Twitch in the second half of 2020 received 7.4 million user reports for “all types of violations,” and acted on reports 1.1 million times, according to its recent transparency report. In that period, Twitch acted on 61,200 instances of alleged hateful conduct, sexual harassment, and harassment. That’s a heavy lift. (Twitch acted on 67 instances of terrorism and escalated 16 cases to law enforcement). Although they make up a huge portion of user reports, harassment and bullying are not included among the listed behaviors Twitch will begin investigating off-platform unless it is also occurring on Twitch. Off-services behavior that will trigger investigations include what Twitch’s blog post calls “serious offenses that pose a substantial safety risk to the community”: deadly violence and violent extremism, explicit and credible threats of mass violence, hate group membership, and so on. While bullying and harassment are not included now, Twitch says that its new policy is designed to scale.
YouTube has long been criticized for its uneven approach to more notorious users who bully or direct harassment toward individuals online, and focuses its public policies around behavior solely on YouTube.
For privacy reasons, Clemens would not provide details on which law firm it had contracted to conduct these investigations, but noted that they specialize in sensitive investigations. One of its biggest challenges will be verifying allegations against top streamers. The democratic sort of microcelebrity Twitch offers has created conditions for dangerous individuals to exploit fans, but at the same time, Twitch streamers—especially women and people of color—are targets for trolling and harassment themselves. Clemens says Twitch hopes to work with other services to verify evidence in these investigations, which, because it is often digital, can be doctored. Clemens demurred on whether Discord, the most popular communication app for gamers, could be a potential partner; she says, though, that it provides a “great example of where there is real potential to mitigate industry-wide online harm by identifying people who are being toxic members of multiple communities.”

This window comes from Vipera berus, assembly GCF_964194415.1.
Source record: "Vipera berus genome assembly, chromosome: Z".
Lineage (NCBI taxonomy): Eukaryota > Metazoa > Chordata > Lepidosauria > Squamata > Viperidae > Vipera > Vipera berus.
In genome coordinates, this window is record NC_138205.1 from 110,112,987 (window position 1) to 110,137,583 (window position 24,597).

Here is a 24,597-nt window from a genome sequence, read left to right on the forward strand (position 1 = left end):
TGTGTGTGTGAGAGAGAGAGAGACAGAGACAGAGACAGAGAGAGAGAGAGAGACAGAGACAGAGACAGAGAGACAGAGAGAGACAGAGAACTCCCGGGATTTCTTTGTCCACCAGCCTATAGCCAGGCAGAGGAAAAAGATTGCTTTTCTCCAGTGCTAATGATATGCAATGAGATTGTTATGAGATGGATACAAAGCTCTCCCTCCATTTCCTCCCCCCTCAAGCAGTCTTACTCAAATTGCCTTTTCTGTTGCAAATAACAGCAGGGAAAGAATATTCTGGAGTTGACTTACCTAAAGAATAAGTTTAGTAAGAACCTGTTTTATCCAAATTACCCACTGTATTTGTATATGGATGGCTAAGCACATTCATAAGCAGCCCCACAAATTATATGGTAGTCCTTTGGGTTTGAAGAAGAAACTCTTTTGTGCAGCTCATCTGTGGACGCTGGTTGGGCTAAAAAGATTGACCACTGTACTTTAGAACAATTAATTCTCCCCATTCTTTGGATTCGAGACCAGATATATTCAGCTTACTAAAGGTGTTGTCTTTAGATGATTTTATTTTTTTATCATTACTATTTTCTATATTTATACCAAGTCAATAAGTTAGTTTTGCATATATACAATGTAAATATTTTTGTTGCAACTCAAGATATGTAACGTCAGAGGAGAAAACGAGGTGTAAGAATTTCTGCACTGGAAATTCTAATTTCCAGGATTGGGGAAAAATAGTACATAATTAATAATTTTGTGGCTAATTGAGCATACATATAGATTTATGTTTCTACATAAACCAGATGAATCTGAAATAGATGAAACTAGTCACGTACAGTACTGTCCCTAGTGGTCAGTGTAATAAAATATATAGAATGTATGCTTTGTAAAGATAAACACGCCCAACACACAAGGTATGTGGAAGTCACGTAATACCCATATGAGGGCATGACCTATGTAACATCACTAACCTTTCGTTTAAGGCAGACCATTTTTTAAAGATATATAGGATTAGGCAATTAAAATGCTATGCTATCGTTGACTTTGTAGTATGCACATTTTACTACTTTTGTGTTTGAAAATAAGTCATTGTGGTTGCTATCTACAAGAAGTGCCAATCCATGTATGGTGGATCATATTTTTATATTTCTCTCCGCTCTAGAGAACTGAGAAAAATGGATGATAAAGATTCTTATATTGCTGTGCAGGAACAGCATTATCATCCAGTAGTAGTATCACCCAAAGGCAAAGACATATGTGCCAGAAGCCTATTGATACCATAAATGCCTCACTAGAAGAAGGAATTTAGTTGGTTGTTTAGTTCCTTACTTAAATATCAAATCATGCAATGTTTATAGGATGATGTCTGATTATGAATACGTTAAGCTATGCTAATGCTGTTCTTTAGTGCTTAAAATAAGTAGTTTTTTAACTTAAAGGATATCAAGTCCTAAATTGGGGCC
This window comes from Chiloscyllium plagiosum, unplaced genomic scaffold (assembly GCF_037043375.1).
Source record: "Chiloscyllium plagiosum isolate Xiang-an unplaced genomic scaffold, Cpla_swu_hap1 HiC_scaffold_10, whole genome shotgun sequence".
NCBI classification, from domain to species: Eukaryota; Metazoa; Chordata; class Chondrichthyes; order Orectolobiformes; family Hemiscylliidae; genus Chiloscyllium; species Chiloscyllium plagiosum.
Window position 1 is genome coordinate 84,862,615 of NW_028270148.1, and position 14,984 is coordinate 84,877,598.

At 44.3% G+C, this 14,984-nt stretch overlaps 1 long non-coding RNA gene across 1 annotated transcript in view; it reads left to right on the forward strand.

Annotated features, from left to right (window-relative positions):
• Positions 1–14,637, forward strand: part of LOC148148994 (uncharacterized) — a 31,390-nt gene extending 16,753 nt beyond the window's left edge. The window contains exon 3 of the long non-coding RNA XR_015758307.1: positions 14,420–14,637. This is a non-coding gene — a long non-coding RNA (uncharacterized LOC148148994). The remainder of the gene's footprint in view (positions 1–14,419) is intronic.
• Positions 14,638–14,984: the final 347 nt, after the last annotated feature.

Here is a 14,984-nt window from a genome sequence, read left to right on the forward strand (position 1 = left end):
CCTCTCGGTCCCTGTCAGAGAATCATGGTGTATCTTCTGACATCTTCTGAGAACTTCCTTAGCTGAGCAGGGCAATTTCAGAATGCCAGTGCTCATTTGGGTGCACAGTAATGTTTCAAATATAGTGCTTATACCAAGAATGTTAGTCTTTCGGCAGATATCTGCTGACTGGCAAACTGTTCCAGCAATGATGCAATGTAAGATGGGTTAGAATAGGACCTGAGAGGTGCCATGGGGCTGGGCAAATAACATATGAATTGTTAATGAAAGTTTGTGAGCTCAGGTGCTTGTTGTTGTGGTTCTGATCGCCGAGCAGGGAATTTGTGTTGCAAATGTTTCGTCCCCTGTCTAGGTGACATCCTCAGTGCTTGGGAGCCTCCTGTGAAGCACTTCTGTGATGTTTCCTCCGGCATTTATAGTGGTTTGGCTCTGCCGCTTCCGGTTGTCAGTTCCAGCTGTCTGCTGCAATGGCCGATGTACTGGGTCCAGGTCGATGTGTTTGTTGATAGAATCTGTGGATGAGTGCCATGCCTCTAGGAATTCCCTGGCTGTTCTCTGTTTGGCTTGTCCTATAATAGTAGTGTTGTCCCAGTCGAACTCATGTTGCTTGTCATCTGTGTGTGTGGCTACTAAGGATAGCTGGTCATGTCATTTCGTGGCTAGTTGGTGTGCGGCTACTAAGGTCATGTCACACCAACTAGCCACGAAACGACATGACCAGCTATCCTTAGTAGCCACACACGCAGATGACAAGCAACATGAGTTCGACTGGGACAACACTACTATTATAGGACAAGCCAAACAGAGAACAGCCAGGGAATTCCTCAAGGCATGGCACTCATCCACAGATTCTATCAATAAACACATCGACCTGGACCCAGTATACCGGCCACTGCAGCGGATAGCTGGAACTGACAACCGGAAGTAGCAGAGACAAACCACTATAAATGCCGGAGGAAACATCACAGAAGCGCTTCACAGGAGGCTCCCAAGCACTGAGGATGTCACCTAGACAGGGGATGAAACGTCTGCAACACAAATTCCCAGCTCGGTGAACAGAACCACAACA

The new policy also comes at a time of heightened suspicion of tech companies and censorship, particularly from the far right. But Clemens says those concerns shouldn’t apply to the specific behaviors—like violent terrorist activity and the sexual exploitation of children—that Twitch intends to investigate. “These are not behaviors which, in my mind, would enter the censorship realm of conversation that you've seen around services recently,” she says. “This is about removing the harmful and toxic elements of society who are potentially trying to use services to harass people. And I think it's important that we start with these behaviors, given the level of harm that they can create.”
Off-service policies are not yet the norm, but if the waterfall of social media bans on Trump accounts says anything, it’s that precedents are powerful things. Platforms have for years evaded responsibility for the content and users that confer them value. (That evasion is even integral to being a “platform” in the first place.) Clemens is adamant that Twitch is a livestreaming video “service,” and as a service, a framework that prevents its users from causing others harm is integral too.